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Cholesterol. . . Not Bad After All

Do you know that total amount fat and cholesterol in the diet whether high or low, has no real link to heart diseases as widely believed? Rather it is the type of fat in diet that matters.

There are bad fats that increase risk to certain diseases and good fats that lower this risk. Cholesterol in food is not exactly a health problem. Infact dietary cholesterol is not exactly linked to heart disease.

Heart disease may be caused by high blood cholesterol i.e. the cholesterol circulating in your blood. Surprisingly, amount of diet cholesterol is not linked to blood cholesterol levels. The biggest influence on blood cholesterol level is the mix of types of fats in the diet. That is the mix of saturated, unsaturated and trans fats.

Cholesterol is a wax like substance made by the liver. It falls in the family of nutrients called lipids. It is used to construct and in the functioning of cell membranes and other organelles. Once synthesized by the liver, it is linked to proteins called lipoproteins which are then released into the blood stream to supply all the body cells with cholesterol.

Blood Cholesterol:

Too much cholesterol in the blood can result to it building inside arteries. These deposits are called plaque. They can actually narrow arteries enough to slow or block blood flow. This condition is called atherosclerosis. This unfortunately occurs in arteries close to the heart. Plaque at times raptures causing blood clots that can lead to a heart attack, stroke or sudden death.

The good news is that cholesterol build up can be slowed, stopped and even possibly reversed.

In the cholesterol transport in blood, low density lipoproteins i.e. LDL carry cholesterol from liver into the blood to supply the body so when LDL is in excess, it can be deposited on arteries. Hence LDL cholesterol is called bad cholesterol.

On the other hand high density lipoproteins i.e. HDL carry cholesterol from the blood back to the liver which processes cholesterol for elimination from the body. So, high HDL reduces the chance of excess cholesterol in the blood being deposited on arteries.
Therefore HDL is called the good cholesterol.

This then means a higher level LDL and lower levels of HDL shows a high risk of heart disease. An important determinant of blood cholesterol is specific fats in diet. Research shows that there are some types of fats that are clearly good for blood cholesterol and others that are bad. Though dietary cholesterol does not affect, blood cholesterol as badly as it is widely believed.

Fat And Cholesterol

For example, mono-saturated fats e.g. olive oil, canola oil, peanut oil, cashew nuts, almond, peanuts and generally most nuts and avocados. All these lower the LDL and raise the HDL meaning they are good sources of fat.

Poly unsaturated fats e.g. corn, safflower, cotton seed oil, fish. These lower LDL and also raise HDL. These are also excellent sources of fat.

Saturated fat e.g. found in whole milk, butter, cheese, ice-cream, red meat, chocolate, coconut, coconut milk and coconut oil all raise both LDL and HDL. Not really good sources as they raise both the good and bad cholesterol.

Trans-Fats which consist of mainly margarines, vegetable shortenings, partially hydrogenated vegetable oil, deep fried chips, many fast foods, as well as most commercially baked foods. All these raise LDL meaning it is the worst source of fats. And funnily probably the most consumed.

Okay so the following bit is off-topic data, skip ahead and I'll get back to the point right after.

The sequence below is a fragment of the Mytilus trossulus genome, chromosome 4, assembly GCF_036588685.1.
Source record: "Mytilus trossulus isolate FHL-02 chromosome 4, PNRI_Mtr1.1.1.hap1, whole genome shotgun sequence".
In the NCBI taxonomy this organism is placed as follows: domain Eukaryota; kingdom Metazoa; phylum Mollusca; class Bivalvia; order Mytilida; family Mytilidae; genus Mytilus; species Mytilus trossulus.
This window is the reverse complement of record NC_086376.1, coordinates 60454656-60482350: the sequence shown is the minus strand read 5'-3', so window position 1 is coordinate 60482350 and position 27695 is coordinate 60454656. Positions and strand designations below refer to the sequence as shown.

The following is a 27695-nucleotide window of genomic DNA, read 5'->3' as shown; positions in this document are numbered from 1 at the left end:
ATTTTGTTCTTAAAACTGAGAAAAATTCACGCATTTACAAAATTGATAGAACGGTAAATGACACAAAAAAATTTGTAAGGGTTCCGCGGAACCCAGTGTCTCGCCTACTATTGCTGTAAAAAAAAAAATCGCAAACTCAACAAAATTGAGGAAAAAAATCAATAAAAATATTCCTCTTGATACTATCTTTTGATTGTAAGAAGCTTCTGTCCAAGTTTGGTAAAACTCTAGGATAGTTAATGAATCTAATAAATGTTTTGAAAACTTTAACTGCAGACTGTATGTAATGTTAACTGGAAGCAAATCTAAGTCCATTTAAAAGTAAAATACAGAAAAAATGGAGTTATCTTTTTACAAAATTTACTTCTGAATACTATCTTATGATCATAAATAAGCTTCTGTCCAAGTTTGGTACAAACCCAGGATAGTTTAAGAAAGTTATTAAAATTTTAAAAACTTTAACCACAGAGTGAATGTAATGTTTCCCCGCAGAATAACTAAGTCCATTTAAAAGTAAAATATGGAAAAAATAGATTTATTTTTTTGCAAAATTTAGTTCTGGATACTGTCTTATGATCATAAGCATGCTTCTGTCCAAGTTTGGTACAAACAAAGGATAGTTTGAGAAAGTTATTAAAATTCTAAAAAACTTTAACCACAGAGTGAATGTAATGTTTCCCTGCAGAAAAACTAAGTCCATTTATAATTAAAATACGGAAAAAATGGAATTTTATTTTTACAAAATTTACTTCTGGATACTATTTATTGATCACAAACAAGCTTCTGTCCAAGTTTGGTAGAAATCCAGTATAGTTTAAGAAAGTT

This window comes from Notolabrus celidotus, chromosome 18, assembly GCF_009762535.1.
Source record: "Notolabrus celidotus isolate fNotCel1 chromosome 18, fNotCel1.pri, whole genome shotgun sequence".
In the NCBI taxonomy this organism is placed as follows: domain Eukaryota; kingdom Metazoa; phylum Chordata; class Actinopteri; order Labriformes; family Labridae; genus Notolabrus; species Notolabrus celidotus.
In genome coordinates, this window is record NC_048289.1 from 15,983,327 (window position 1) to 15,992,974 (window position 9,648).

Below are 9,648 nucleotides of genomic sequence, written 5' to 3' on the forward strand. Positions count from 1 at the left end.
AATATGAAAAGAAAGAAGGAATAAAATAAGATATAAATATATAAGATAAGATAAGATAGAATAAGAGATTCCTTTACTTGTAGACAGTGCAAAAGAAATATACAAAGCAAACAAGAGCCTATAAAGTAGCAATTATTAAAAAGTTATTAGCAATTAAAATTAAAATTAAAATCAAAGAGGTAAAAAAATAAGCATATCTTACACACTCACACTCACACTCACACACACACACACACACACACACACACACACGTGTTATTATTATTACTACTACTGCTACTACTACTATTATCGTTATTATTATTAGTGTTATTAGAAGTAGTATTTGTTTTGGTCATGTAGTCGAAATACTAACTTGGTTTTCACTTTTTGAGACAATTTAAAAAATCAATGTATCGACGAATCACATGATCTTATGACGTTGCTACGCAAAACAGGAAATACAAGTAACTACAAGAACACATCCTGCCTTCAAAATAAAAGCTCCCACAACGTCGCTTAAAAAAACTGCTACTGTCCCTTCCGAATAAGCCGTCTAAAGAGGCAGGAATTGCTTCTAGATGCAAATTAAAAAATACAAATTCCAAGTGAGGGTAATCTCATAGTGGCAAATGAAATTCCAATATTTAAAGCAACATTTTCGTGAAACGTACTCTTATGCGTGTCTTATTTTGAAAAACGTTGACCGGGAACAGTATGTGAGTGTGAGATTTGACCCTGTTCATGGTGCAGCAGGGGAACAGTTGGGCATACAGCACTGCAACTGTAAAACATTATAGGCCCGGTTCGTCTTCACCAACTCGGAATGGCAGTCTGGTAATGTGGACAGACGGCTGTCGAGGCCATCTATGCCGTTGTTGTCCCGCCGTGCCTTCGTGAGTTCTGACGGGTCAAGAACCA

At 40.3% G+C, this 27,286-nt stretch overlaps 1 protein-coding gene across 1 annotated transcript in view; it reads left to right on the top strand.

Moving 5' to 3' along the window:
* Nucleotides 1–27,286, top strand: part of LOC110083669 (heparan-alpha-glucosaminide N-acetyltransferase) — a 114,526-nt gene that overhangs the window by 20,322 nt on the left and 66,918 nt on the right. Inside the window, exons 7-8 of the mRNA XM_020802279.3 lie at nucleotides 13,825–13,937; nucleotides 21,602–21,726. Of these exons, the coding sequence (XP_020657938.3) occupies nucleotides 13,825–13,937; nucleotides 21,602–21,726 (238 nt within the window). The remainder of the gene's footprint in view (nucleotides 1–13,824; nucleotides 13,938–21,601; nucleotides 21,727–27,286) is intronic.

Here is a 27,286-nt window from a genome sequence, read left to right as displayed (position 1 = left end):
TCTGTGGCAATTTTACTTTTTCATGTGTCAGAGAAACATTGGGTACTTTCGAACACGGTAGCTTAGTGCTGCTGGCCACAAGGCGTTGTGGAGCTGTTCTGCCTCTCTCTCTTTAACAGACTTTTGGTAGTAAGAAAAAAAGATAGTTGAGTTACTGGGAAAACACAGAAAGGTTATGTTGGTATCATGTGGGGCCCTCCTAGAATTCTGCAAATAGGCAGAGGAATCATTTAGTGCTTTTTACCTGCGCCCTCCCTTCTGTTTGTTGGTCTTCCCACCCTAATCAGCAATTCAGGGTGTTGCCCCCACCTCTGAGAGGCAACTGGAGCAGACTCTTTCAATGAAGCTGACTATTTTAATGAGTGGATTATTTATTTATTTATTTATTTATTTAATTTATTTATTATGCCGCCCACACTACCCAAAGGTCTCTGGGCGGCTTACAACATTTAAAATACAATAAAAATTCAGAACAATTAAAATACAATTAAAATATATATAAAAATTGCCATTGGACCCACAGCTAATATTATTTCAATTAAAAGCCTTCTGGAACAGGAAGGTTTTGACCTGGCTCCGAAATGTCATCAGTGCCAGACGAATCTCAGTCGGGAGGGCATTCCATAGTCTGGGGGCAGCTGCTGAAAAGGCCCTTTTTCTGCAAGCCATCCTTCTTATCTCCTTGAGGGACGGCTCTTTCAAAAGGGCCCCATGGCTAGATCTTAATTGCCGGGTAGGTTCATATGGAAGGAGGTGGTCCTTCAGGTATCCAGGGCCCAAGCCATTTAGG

Formally, eggs demonized for high cholesterol level are now proving scientifically that they are not directly linked to increase in heart disease in healthy individuals. Its moderate use as food is encouraged. It further contains extra nutrients e.g. proteins, vitamin B12 and vitamin D.

But diabetic and high cholesterol individuals should proceed with caution. Diabetics can have 2 – 3 eggs a week, while high cholesterol individuals should avoid the egg yolk due to its high cholesterol.

The poorer sources of fat i.e. saturated fats are mainly found in animal based foods. So it is advisable to eat the leanest form of beef more often than the fatty cuts. Trans fats are produced by heating liquid vegetable oil in pressure of hydrogen i.e. hydrogenation. The more hydrogenated the harder it is at room temperature. These trans-fats are used in many snacks, processed foods.

The better sources of fat and consequently those that lower blood cholesterol are mostly plant based.

So, what really matters more in your diet or nutrition is not quantity of fat but rather the type. Infact, there is evidence that high intake of unsaturated fats lower risk of heart attack. Fish an important source of the poly-saturated fat known as omega-3 has received much attention in lowering risk of heart disease.

This is so much so that the American Heart Association currently recommends that everyone should eat at least two servings of fish a week. Mono-saturated fats have also been related to reduced cancer.

There is also a misconception that the more fat you eat the more weight you gain, so completely cut down on fat. As much as the first statement is true to some extent, the most prudent thing to do to cut weight is take in fewer calories than you use in a day. This you do by reducing your daily portion without eliminating any nutrient and increasing your exercising.

But for those of you who have tried these two, you now know diets and exercises alone are not enough for permanent weight loss. Indeed they are only two of the Top 4 Reasons you fail in losing weight.

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